Economic systems have a number of vulnerabilities that can cause catastrophic failures. Many of these vulnerable chokepoints are not on US soil. The US and its allies rely on trade routes across the world to maintian a complex specialized economy.

4th Generation Warfare excels as disrupting systems. Many terrorists try to disrupt values and political systems, which is more difficult. The more pragmatic militants hit the economic systems to cripple advanced nation states. Go for the Jugular.

There are two vulnerable chokepoints today: The Strait of Hormuz and the Straights of Malacca and Singapore.

The Straight of Hormuz is 34 miles across at its narrowest point. Up to 17 million barrels of oil, representing one-fifth of the world’s consumption, is shipped through the strait every day from Kuwait, Iraq, Saudi Arabia, Iran, and Bahrain.

Iran may close the Straits of Hormuz. Iran could mine the straights and attack passing commercial ships. Any temporary shutdown of the straights would cause worldwide damage to the economy. The United States Navy and its Arab allies struggle to create the means to defend the chokepoint.

The Straights of Malacca and Singapore are another vital naval chokepoint. Roughly one quarter of sea trade flows through the Straights of Malacca, passing by poorly governed islands of Indonesia.

The financial crisis that crippled many of the “Asian Tigers” in 1997-8 afflicted Indonesia as well, with many unemployed men looking for money in the illegal sector. Piracy, drug smuggling, kidnapping and ransoming escalated, threatening not just Indonesia’s immediate neighbors, but the entire Pacific economy.

By the late 1990s, there were more than 100 pirate attacks per year, reaching a high of nearly 225 in 2000. Indonesia’s pitiful navy consisted of 20 ocean-worthy ships, supplemented by coastal patrol vessels. Due to its financial and political stress, the Indonesian government was incapable of creating a sufficient navy to secure thousands of islands. Indonesia’s status as a near-failing state allows criminals and rebellions to form unchecked, such as the Free Aceh movement. Ungoverned regions provide amble harbors for pirates to operate safely.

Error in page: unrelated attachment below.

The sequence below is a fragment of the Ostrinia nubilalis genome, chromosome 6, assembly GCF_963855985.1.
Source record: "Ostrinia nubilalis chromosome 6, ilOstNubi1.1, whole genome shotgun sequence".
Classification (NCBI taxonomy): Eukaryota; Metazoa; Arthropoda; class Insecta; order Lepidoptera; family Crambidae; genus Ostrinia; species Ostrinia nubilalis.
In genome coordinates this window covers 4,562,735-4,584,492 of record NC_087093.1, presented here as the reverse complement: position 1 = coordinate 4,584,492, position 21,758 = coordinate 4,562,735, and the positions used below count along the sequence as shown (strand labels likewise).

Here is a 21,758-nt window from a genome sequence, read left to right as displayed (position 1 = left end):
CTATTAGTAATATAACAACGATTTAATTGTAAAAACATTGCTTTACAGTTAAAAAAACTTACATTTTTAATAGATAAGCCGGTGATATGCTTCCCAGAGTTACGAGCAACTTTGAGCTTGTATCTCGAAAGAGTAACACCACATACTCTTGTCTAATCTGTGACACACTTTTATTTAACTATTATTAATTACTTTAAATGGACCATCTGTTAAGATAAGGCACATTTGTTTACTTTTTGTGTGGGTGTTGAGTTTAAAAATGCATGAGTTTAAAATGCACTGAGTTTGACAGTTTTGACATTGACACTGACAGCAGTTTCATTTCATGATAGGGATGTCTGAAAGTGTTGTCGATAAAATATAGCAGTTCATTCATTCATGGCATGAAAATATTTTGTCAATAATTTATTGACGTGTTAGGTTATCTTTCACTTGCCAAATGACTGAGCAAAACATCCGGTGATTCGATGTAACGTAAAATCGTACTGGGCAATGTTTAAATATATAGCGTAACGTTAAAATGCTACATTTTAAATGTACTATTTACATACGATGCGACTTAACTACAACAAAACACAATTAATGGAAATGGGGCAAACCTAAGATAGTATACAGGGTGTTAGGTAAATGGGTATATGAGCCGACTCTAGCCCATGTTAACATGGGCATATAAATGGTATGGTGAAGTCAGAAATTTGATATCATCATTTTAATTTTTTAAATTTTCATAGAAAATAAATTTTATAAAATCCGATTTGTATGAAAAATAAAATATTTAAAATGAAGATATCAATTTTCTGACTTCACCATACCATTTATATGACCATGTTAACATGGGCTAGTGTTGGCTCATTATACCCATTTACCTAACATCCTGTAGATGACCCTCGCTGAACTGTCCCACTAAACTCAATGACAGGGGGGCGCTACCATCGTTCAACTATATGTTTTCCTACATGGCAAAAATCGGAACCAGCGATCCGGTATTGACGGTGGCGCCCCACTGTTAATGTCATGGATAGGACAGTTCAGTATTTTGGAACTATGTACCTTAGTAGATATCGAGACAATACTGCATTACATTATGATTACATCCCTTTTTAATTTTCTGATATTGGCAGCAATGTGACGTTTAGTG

Quite seriously, any economic accord between developed nations, such as the US, Japan, China, and India, requires dealing with Indonesia. If the state fails completely, it can drag down advanced nation-states with it.

These two chokepoints will always be threatened by states like Iran and non-state actors. Arabian oil shipped to Japan, China and Australia would be particularly vulnerable in the narrow passageways. A few large terrorist attacks, or increased amounts of piracy could partially close these chokepoints. Alternative routes are not attractive either. The Proposed canal and land bridges in Thailand run through a province with an active Islamist rebellion. Overland oil pipelines would cross through the failed and weak states of Central Asia, which unsurprisingly, face numerous Islamist rebellions themselves.

The point is, at some time during the trade, advanced nation-states encounter failed states and attacks by non-state actors. The well-trained and inspired non-state actors will attack economic junctions and hubs that can ruin the way of life in the West and East Asia. We would be unable to sustain a complex specialized economy if our supply of overseas natural resources is severed.

The only way to defend these chokepoints is to go on land to secure the regions and destroy non-state militants before they strike. This we cannot do if some only insist on defending home territory – which is the least vulnerable point.